## A Better Approach to Forecast Error Measurement

We cover the problems with MAPE in the article **The Problem With Using MAPE for Forecast Error Measurement**. Our observation is that all of the standard forecast error measurements are negative for improving forecast accuracy. As we cover in the article **How is Forecast Error Measured in All of the Dimensions in Reality?**

Observing ineffective forecast error measurements at so many companies, we developed the Brightwork Explorer to, in part, have a purpose-built application that can measure any forecast. The application has a very straightforward file format where your company’s data can be entered, and the forecast error calculation is exceptionally straightforward. Any forecast can be measured against the baseline statistical forecast — and then the product location combinations can be sorted to show which product locations lost or gain forecast accuracy from other forecasts.

This is the fastest and most accurate way of measuring multiple forecasts that we have seen.

## How Should EOQ and Other Supply Planning Parameters be Calculated?

One would be able to, for example:

## Item #1: Simulation

Set the supply planning parameters in a way that one can simulate the impact on the overall supply plan. When using supply planning systems, inventory parameters are typically managed on a "one by one" basis. This leads to individual planners entering values without considering how inventory parameters are set across the supply network.

## Item #2: Interactivity of Changes

This is the ability to see the relationship between changes to service levels and the simulated output.

## Item #3: Seeing Financial Implications

This is the ability to see the impact on the dollarized inventory for different aggregate settings.

## Item #4: Mass Change for Efficient Maintenance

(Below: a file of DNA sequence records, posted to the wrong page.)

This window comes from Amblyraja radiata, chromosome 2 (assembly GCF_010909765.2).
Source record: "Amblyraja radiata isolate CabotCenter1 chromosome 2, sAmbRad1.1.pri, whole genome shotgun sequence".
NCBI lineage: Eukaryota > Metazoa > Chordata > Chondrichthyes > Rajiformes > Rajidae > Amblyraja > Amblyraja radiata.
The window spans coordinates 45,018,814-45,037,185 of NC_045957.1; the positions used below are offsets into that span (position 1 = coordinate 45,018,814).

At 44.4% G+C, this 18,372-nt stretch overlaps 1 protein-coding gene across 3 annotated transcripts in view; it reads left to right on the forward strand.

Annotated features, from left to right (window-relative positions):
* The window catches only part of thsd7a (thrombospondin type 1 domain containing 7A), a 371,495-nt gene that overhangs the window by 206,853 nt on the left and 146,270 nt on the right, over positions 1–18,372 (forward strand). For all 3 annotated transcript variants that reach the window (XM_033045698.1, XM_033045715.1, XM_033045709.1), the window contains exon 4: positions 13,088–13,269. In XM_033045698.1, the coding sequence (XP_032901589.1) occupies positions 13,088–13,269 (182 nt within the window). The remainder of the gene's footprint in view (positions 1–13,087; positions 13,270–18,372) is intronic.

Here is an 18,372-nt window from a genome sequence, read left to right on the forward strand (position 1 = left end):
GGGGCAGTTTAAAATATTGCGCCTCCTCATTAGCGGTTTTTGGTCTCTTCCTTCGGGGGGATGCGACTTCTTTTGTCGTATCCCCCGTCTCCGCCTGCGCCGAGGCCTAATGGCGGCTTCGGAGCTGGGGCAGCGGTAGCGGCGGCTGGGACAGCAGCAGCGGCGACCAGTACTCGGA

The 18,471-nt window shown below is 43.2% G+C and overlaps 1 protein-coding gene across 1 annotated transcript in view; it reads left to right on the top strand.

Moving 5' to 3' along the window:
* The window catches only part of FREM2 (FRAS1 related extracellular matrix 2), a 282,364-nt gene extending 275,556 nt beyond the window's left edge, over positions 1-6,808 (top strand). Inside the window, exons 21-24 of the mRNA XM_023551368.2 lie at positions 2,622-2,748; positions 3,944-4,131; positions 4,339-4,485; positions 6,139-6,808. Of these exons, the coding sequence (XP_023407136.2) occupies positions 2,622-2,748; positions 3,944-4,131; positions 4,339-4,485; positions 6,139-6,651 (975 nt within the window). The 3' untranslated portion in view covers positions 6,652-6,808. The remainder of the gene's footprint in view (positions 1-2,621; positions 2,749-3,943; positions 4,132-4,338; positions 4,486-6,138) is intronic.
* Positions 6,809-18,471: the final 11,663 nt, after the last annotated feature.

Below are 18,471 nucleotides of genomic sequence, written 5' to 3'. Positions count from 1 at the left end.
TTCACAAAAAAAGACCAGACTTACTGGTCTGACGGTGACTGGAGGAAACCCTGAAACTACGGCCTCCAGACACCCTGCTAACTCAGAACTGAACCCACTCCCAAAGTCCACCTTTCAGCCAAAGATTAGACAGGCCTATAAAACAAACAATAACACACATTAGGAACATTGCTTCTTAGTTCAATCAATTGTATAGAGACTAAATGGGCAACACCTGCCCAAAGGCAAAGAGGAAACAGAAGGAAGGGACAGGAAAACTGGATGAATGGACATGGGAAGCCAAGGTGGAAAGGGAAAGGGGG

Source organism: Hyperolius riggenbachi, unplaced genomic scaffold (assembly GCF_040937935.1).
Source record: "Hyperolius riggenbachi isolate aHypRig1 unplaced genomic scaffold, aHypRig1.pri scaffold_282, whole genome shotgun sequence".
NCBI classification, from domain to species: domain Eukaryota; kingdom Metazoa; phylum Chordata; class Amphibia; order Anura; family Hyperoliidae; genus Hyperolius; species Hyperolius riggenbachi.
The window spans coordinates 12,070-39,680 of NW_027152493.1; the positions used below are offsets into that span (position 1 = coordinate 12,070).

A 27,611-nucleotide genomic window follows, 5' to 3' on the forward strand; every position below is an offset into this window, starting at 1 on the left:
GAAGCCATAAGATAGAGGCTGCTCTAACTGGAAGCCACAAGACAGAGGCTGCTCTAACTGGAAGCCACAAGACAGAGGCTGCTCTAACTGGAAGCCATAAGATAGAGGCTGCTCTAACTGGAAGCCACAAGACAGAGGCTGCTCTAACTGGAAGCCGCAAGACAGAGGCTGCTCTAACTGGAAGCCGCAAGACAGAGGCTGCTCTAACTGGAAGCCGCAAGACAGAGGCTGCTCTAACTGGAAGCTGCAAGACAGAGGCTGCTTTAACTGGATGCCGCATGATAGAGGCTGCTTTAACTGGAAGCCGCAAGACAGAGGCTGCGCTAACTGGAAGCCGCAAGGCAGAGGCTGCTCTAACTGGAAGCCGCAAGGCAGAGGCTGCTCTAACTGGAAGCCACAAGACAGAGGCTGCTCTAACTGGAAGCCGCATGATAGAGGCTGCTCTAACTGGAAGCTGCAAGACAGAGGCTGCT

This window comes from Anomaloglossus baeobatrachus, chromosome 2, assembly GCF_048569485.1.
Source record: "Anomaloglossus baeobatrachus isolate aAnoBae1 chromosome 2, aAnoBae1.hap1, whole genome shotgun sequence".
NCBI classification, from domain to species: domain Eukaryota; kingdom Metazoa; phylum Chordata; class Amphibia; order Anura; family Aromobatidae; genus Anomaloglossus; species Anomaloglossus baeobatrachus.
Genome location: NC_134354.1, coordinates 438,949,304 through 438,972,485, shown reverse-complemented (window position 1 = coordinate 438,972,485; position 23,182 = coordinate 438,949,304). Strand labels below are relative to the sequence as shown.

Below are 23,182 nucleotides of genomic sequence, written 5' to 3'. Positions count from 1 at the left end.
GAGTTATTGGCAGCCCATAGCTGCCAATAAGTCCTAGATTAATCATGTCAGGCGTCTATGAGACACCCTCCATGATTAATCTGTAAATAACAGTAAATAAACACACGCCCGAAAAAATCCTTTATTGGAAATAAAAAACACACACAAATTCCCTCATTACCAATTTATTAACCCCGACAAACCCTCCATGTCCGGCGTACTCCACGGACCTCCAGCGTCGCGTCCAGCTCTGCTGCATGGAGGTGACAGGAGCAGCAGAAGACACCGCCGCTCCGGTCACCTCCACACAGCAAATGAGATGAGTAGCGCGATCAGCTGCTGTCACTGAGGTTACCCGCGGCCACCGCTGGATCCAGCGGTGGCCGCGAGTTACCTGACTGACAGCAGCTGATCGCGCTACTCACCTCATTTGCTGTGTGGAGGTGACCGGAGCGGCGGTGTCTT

This allow the parameters to be changed en mass or as a mass change function. Both supply planning systems are designed to receive parameters; they are not designed to develop the parameters.

## Getting to a Better Parameter Setting Capability

We developed an approach where EOQ and reorder points are calculated externally, which allows for a higher degree of control. And for the average inventory to be coestimated in a way that provides an observable total system inventory, holding cost, service level, and a picture of what is happening to the overall system. Calculating individual parameters like EOQ without an appreciation for the systemwide does not make any sense. Also, in many, perhaps even most cases, there is no reason to use EOQ for the purposes given above. Instead, an alternative custom order batching method can be created to replace EOQ. There is nothing magical about EOQ. It is not a "best practice." It will not provide you with "digital transformation." It is not "Six Sigma." You will not get a "black belt" for using it.

After observing ineffective and non-comparative supply planning parameter setting at so many companies, we developed, in part, a purpose-built supply planning parameter calculation application called the **Brightwork Explorer** to meet these requirements.

Few companies will ever use our Brightwork Explorer or have us use it for them. However, the lessons from the approach followed in requirements development for supply planning parameter maintenance are important for anyone who wants to improve order batching and supply parameters.